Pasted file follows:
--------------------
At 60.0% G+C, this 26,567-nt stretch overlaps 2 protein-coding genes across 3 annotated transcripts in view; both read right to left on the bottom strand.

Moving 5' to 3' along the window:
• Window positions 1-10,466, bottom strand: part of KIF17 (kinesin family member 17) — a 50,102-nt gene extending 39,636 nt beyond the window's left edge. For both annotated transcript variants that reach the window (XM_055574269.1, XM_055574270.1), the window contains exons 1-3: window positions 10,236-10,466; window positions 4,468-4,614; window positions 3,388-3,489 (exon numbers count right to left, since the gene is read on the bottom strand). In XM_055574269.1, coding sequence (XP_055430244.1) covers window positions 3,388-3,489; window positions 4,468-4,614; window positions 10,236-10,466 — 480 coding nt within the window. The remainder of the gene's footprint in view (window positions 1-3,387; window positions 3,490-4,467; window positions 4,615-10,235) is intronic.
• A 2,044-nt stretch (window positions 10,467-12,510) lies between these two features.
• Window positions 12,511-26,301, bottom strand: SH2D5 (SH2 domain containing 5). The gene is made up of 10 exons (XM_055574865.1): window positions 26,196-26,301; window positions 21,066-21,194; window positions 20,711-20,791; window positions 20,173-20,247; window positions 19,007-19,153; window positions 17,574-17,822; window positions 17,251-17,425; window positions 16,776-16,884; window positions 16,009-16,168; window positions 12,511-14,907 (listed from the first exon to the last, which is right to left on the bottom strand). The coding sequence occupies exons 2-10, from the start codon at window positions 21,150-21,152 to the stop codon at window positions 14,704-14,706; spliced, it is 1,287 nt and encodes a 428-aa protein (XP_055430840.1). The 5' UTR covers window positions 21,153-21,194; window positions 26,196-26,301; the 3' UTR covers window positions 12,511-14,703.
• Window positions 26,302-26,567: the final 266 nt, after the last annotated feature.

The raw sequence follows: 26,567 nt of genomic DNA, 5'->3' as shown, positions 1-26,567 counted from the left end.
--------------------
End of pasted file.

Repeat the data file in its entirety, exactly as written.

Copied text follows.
At 60.0% G+C, this 26,567-nt stretch overlaps 2 protein-coding genes across 3 annotated transcripts in view; both read right to left on the bottom strand.

Moving 5' to 3' along the window:
• Window positions 1-10,466, bottom strand: part of KIF17 (kinesin family member 17) — a 50,102-nt gene extending 39,636 nt beyond the window's left edge. For both annotated transcript variants that reach the window (XM_055574269.1, XM_055574270.1), the window contains exons 1-3: window positions 10,236-10,466; window positions 4,468-4,614; window positions 3,388-3,489 (exon numbers count right to left, since the gene is read on the bottom strand). In XM_055574269.1, coding sequence (XP_055430244.1) covers window positions 3,388-3,489; window positions 4,468-4,614; window positions 10,236-10,466 — 480 coding nt within the window. The remainder of the gene's footprint in view (window positions 1-3,387; window positions 3,490-4,467; window positions 4,615-10,235) is intronic.
• A 2,044-nt stretch (window positions 10,467-12,510) lies between these two features.
• Window positions 12,511-26,301, bottom strand: SH2D5 (SH2 domain containing 5). The gene is made up of 10 exons (XM_055574865.1): window positions 26,196-26,301; window positions 21,066-21,194; window positions 20,711-20,791; window positions 20,173-20,247; window positions 19,007-19,153; window positions 17,574-17,822; window positions 17,251-17,425; window positions 16,776-16,884; window positions 16,009-16,168; window positions 12,511-14,907 (listed from the first exon to the last, which is right to left on the bottom strand). The coding sequence occupies exons 2-10, from the start codon at window positions 21,150-21,152 to the stop codon at window positions 14,704-14,706; spliced, it is 1,287 nt and encodes a 428-aa protein (XP_055430840.1). The 5' UTR covers window positions 21,153-21,194; window positions 26,196-26,301; the 3' UTR covers window positions 12,511-14,703.
• Window positions 26,302-26,567: the final 266 nt, after the last annotated feature.

The raw sequence follows: 26,567 nt of genomic DNA, 5'->3' as shown, positions 1-26,567 counted from the left end.